The product roadmap is the strategic communication tool in a product manager’s arsenal. Product managers work with internal teams and stakeholders to build a crystal-clear roadmap that clearly communicates deliverables and the expectations for where the product is going and why.
Here at Roadmunk, we know how important roadmaps are for product managers to create alignment around a plan that builds trust and confidence among stakeholders. So, we wrote this guide to prepare you for planning, building and sharing a great product roadmap that will make you—and the progress you’re making—look great in front of your teams.
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What is a product roadmap?
A product roadmap is a visual communication tool that aligns a company around a high-level product strategy. Depending on the type of organization, product roadmaps can include upcoming features and technical considerations, and often demonstrate how a product will evolve over time. Roadmaps communicate the intention of what customer and business outcomes a plan will achieve within a period of time.
The product roadmap is also a coordination tool: It gives stakeholders and team members the information they need to be able to focus their goals and priorities. Roadmaps bring visibility to all the moving pieces that help product teams coordinate their efforts; pieces like scope and resource allocation (and the why behind those decisions). The roadmap is the asset that communicates how those pieces form the strategy, in a way that can be understood by each and every stakeholder.
“A product roadmap is about communicating the why. It’s about the ultimate destination (the vision) and the major steps that the team intends to take along the way (goals to be reached, problems to be solved). A roadmap should not delve deeply into the what and the when. It should stay at the why level. It should inspire your teams to then develop a release plan, a delivery plan or a project plan for how to deliver that vision.”
— Bruce McCarthy, author of Product Roadmaps Relaunched
Why are product roadmaps important?
When product managers establish a healthy product roadmapping process and culture at their organization, it helps them achieve a few things:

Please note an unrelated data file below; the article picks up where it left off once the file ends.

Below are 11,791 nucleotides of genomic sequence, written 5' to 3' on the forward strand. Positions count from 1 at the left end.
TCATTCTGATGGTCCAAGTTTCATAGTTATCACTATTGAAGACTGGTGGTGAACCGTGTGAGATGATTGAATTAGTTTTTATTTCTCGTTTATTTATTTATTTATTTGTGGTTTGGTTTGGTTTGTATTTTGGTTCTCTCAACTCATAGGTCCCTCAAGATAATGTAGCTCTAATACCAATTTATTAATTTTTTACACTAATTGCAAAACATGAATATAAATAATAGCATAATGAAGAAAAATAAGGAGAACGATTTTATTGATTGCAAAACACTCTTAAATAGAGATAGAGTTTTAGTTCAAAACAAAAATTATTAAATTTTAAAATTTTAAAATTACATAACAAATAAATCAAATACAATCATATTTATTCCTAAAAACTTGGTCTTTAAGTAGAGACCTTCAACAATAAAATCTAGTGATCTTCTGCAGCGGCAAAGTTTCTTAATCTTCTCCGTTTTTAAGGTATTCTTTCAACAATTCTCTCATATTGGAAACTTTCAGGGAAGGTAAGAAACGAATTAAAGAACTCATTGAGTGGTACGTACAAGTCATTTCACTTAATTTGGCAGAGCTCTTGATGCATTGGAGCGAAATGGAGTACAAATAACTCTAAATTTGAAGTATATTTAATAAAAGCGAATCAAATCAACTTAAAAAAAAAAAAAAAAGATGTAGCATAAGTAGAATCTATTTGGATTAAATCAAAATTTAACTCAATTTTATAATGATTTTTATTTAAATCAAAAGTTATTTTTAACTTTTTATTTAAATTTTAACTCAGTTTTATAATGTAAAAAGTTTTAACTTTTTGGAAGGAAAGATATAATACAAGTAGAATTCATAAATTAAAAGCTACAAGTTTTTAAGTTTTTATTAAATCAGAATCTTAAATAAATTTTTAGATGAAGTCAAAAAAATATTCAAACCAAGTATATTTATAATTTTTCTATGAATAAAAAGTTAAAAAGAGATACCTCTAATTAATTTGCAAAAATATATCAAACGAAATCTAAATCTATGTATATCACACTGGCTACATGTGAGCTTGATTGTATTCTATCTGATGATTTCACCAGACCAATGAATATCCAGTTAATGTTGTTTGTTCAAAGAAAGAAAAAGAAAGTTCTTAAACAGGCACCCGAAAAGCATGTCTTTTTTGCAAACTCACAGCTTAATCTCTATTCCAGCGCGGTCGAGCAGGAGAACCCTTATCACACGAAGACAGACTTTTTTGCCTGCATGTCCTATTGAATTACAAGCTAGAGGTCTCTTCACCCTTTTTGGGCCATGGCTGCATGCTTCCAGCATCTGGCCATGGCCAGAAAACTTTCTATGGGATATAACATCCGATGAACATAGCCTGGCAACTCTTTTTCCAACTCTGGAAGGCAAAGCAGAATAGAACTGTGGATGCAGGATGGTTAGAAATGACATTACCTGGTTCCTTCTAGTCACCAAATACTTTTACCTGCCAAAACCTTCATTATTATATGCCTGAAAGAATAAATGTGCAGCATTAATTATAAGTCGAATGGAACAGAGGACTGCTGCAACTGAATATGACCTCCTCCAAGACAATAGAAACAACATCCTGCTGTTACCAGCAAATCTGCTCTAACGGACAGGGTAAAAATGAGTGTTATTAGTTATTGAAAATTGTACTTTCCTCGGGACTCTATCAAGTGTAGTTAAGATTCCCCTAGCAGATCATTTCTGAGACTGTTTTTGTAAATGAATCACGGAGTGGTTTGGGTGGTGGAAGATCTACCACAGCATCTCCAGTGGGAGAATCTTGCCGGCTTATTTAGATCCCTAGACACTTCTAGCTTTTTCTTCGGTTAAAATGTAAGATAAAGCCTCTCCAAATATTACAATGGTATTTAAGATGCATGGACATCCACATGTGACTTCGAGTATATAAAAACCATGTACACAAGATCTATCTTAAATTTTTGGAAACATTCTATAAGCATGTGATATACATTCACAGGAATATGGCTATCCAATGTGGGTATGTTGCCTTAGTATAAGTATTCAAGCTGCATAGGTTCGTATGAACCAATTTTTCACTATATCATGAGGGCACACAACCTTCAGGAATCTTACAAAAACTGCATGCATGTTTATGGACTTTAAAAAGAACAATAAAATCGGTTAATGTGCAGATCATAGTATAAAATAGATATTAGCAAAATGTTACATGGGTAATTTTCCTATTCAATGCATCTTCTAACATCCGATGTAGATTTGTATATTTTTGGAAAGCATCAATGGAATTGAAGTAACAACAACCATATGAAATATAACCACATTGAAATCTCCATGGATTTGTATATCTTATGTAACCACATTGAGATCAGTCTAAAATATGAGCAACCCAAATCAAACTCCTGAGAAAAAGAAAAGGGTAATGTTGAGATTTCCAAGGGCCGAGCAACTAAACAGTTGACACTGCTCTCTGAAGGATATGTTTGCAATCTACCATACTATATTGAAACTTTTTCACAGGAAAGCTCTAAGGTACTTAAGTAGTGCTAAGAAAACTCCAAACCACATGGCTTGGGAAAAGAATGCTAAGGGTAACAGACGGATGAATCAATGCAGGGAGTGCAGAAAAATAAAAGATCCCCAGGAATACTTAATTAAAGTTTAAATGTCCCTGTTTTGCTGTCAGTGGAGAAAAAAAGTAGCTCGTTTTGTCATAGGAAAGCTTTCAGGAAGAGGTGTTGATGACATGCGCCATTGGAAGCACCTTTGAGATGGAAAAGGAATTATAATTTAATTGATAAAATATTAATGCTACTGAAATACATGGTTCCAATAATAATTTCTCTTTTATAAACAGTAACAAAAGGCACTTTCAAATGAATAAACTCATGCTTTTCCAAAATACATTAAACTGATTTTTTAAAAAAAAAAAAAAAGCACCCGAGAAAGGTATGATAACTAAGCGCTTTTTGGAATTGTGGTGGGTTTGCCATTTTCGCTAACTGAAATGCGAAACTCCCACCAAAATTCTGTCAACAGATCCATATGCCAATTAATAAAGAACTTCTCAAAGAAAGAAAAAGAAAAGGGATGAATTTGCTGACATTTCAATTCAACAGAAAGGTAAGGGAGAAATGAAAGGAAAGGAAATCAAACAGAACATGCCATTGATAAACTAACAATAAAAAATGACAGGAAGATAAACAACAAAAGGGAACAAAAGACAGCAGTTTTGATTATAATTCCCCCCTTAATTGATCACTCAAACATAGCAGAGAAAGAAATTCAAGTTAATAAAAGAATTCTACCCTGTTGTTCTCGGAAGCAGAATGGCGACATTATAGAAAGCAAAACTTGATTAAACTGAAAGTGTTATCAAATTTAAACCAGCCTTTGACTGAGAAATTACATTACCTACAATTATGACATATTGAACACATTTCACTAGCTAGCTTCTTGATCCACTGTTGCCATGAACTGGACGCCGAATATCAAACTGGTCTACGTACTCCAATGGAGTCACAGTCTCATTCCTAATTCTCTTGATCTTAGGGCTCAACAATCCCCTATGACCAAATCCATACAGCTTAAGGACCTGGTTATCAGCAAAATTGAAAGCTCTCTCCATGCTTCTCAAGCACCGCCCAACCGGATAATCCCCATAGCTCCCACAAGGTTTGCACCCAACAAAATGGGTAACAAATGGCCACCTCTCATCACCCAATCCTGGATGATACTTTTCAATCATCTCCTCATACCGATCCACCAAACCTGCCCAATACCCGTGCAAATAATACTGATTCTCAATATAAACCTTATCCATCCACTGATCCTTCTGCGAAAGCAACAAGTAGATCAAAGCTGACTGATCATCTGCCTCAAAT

Roadmaps help create alignment and excitement around a product strategy. A product roadmap is the perfect tool if you want to create product strategy literacy across your organization (and it's the perfect tool for demonstrating to your stakeholders that you have a firm grasp on that strategic wheel!). When your teams have this foundational understanding of what matters to the business and to customers, their internal compass for making tactical decisions will be grounded in that high-level plan and direction.
This visibility works to the product manager’s advantage from top to bottom. A great product roadmap gives executives and other stakeholders complete visibility into what’s happening, changing or progressing within the strategy. It’s meant to create confidence, so your stakeholders can feel good about the progress that the company is making towards solving the customer problems that will yield the biggest business impact.
Roadmaps facilitate cross-functional team collaboration and clarity around priorities. The process of product prioritization is as complex as roadmapping. It requires an ongoing, collaborative dialogue between teams and stakeholders. Having a product roadmap encourages teams to narrow down the focus of the problems that can be solved using the available resources―a prioritization exercise in and of itself.
A product roadmap is a powerful channel of communication. These ongoing conversations―about the why, how and who of the work to be done―create a culture of alignment and deep understanding of the vision and direction for the product.
How to plan what goes in the roadmap
“It’s all about solving problems, not implementing features. Conventional product roadmaps are all about output. Strong teams know it’s not only about implementing a solution. They must ensure that the solution solves the underlying problem. It’s about business results.”
― Marty Cagan, author of INSPIRED: How to Create Tech Products Customers Love
Product roadmap planning is hard—but with a bit of focus and ruthless prioritization, you can manage most of the problems and difficulties that come with the process. Narrow down the priorities you intend to tackle for a period of time, define priority-based goals that focus on outcomes and solutions (not feature delivery dates), and define the measures of success you’ll implement (metrics and KPIs).
Roadmap planning starts with those pieces. Commit to doing them right and communicating them with your teams, and you'll be on the right path towards roadmapping success.
1. Generate the goal, or goals, for a specific period of time
Like we said earlier, you’re ideally planning a roadmap for the next few months or quarters. Rarely do product managers know what’s going to happen a year from now (market changes, discovery of new user needs), so planning for a one year timeline doesn’t make sense. You only need the details of the who, what and how for the month and quarter, focused on working towards achieving a high-level goal or two (for agile teams and startups, even that time frame can be a stretch!).
How do you determine what the product goals for a quarter should be? No matter where you’re at in your company’s lifecycle—whether you’re a scrappy 20-person startup or a 2,000-person multi-product portfolio enterprise—it all starts with the product vision. It’s what Roman Pichler calls: "The reason for creating the product.". Everything you do should be aligned with that unique positioning for your product; the outcomes that vision aims to create for current and potential users.